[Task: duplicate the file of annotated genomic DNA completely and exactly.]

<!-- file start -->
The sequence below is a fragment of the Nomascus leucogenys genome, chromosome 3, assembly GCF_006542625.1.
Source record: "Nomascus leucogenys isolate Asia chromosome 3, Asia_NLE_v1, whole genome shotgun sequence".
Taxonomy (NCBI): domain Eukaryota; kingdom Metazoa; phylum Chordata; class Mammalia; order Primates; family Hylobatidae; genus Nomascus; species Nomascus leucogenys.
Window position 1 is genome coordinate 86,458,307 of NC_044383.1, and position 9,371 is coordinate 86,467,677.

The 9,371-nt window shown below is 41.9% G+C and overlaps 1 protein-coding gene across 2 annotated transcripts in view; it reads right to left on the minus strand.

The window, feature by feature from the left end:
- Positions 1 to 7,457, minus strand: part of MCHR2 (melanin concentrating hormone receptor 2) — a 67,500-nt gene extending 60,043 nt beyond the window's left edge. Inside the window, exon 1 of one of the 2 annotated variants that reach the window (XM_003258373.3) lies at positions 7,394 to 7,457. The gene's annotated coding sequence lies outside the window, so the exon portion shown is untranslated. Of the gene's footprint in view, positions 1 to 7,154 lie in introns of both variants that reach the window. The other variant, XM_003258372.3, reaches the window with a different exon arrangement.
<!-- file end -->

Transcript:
The sequence below is a fragment of the Nomascus leucogenys genome, chromosome 3, assembly GCF_006542625.1.
Source record: "Nomascus leucogenys isolate Asia chromosome 3, Asia_NLE_v1, whole genome shotgun sequence".
Taxonomy (NCBI): domain Eukaryota; kingdom Metazoa; phylum Chordata; class Mammalia; order Primates; family Hylobatidae; genus Nomascus; species Nomascus leucogenys.
Window position 1 is genome coordinate 86,458,307 of NC_044383.1, and position 9,371 is coordinate 86,467,677.

The 9,371-nt window shown below is 41.9% G+C and overlaps 1 protein-coding gene across 2 annotated transcripts in view; it reads right to left on the minus strand.

The window, feature by feature from the left end:
- Positions 1 to 7,457, minus strand: part of MCHR2 (melanin concentrating hormone receptor 2) — a 67,500-nt gene extending 60,043 nt beyond the window's left edge. Inside the window, exon 1 of one of the 2 annotated variants that reach the window (XM_003258373.3) lies at positions 7,394 to 7,457. The gene's annotated coding sequence lies outside the window, so the exon portion shown is untranslated. Of the gene's footprint in view, positions 1 to 7,154 lie in introns of both variants that reach the window. The other variant, XM_003258372.3, reaches the window with a different exon arrangement.